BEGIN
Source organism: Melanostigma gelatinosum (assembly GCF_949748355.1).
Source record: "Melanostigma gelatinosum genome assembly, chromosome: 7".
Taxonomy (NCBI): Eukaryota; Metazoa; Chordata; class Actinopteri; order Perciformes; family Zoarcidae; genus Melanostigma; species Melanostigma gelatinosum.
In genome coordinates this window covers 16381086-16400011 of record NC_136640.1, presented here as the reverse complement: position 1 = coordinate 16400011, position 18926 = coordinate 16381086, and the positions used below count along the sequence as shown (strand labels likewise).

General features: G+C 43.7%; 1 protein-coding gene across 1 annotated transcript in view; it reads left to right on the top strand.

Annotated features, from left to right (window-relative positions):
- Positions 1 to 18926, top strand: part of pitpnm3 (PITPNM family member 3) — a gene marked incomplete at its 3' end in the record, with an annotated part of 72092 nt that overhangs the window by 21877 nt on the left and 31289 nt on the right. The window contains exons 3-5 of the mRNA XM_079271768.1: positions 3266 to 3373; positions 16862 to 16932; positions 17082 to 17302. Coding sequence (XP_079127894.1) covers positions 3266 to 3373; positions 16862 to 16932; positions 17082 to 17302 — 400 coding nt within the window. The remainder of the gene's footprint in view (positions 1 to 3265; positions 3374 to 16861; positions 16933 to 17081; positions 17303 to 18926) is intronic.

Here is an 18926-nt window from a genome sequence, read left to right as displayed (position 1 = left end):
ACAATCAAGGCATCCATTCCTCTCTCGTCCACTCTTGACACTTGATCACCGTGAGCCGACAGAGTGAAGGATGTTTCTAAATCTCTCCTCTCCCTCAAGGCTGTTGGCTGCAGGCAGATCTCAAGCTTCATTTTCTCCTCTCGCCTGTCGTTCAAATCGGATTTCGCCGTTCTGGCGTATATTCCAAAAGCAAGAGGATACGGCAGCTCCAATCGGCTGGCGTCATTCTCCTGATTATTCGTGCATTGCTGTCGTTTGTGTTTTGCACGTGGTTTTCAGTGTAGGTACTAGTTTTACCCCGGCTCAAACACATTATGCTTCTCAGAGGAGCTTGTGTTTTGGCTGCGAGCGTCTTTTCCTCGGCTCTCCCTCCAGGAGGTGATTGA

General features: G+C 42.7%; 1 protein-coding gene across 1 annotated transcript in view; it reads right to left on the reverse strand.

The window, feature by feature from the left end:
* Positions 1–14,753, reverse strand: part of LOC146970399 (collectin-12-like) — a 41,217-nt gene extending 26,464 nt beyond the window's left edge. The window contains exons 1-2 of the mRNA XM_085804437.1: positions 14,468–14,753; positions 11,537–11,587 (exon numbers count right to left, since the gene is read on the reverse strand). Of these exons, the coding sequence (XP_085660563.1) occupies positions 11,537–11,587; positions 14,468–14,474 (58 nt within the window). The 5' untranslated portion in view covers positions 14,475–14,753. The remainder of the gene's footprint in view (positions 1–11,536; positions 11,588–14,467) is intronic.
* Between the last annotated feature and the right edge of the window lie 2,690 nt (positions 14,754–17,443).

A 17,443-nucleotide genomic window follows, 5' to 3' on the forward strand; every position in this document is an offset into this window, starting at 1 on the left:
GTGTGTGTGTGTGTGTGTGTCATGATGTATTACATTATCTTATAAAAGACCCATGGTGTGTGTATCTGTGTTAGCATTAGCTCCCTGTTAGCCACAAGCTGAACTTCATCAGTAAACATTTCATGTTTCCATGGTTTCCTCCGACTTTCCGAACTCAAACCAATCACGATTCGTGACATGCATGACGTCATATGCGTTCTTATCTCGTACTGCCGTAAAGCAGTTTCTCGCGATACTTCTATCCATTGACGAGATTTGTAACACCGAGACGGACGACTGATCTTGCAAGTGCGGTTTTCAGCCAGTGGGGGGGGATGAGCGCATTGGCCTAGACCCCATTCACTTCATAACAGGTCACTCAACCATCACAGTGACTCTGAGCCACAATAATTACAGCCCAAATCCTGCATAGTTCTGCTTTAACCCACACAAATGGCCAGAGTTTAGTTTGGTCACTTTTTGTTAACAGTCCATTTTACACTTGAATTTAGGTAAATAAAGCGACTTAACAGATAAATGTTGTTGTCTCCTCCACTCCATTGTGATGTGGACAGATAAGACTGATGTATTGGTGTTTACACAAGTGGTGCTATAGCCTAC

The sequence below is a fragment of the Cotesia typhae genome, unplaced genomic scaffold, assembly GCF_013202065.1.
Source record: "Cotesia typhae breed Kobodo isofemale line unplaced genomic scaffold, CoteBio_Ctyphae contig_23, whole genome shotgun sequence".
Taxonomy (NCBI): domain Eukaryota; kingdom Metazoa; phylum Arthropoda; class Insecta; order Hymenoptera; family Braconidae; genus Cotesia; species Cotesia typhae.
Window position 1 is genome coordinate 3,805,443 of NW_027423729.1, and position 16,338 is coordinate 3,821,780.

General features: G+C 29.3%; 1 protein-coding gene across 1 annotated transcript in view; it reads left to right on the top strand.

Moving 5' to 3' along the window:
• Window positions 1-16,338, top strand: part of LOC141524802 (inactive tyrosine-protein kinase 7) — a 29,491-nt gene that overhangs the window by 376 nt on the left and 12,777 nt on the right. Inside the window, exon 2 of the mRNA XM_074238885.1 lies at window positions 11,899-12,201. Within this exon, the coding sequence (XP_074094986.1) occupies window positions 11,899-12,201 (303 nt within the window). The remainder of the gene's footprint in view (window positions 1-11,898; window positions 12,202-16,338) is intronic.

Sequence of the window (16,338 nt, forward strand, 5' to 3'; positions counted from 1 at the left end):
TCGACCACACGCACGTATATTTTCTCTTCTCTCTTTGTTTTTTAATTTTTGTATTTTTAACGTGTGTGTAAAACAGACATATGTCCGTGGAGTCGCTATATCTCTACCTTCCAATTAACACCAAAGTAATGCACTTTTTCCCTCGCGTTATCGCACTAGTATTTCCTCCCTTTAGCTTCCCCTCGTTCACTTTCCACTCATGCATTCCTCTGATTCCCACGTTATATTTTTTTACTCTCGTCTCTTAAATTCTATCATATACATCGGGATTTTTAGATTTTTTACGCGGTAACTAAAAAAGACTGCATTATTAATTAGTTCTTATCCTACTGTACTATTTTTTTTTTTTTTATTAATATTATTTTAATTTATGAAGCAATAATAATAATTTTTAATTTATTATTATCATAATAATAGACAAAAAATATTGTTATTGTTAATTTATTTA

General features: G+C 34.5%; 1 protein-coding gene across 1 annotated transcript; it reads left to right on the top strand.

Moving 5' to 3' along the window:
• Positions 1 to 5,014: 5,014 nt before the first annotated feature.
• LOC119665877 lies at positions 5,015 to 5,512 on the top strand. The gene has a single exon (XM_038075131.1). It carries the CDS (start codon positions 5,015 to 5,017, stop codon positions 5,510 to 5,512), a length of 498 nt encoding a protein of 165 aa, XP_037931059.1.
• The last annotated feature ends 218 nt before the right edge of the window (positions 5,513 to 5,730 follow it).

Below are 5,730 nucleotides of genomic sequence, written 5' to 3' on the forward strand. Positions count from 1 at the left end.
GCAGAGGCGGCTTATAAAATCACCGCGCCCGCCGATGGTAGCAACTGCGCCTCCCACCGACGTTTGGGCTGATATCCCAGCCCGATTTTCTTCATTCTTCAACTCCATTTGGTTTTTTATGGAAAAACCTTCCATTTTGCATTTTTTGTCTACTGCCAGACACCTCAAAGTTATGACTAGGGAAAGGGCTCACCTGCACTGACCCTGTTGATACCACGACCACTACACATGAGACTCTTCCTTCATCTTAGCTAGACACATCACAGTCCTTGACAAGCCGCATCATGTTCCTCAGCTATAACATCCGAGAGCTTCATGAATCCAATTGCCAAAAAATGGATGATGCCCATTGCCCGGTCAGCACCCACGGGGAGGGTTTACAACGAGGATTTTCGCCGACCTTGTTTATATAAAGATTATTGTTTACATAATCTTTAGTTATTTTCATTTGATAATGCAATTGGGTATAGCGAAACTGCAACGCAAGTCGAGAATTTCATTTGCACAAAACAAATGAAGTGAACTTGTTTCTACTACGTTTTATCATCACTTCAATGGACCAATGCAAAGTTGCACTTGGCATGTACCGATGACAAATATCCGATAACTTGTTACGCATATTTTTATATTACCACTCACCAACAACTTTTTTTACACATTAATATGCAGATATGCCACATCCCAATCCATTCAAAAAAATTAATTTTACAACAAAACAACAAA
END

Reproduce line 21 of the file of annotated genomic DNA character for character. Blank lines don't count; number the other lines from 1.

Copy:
Moving 5' to 3' along the window: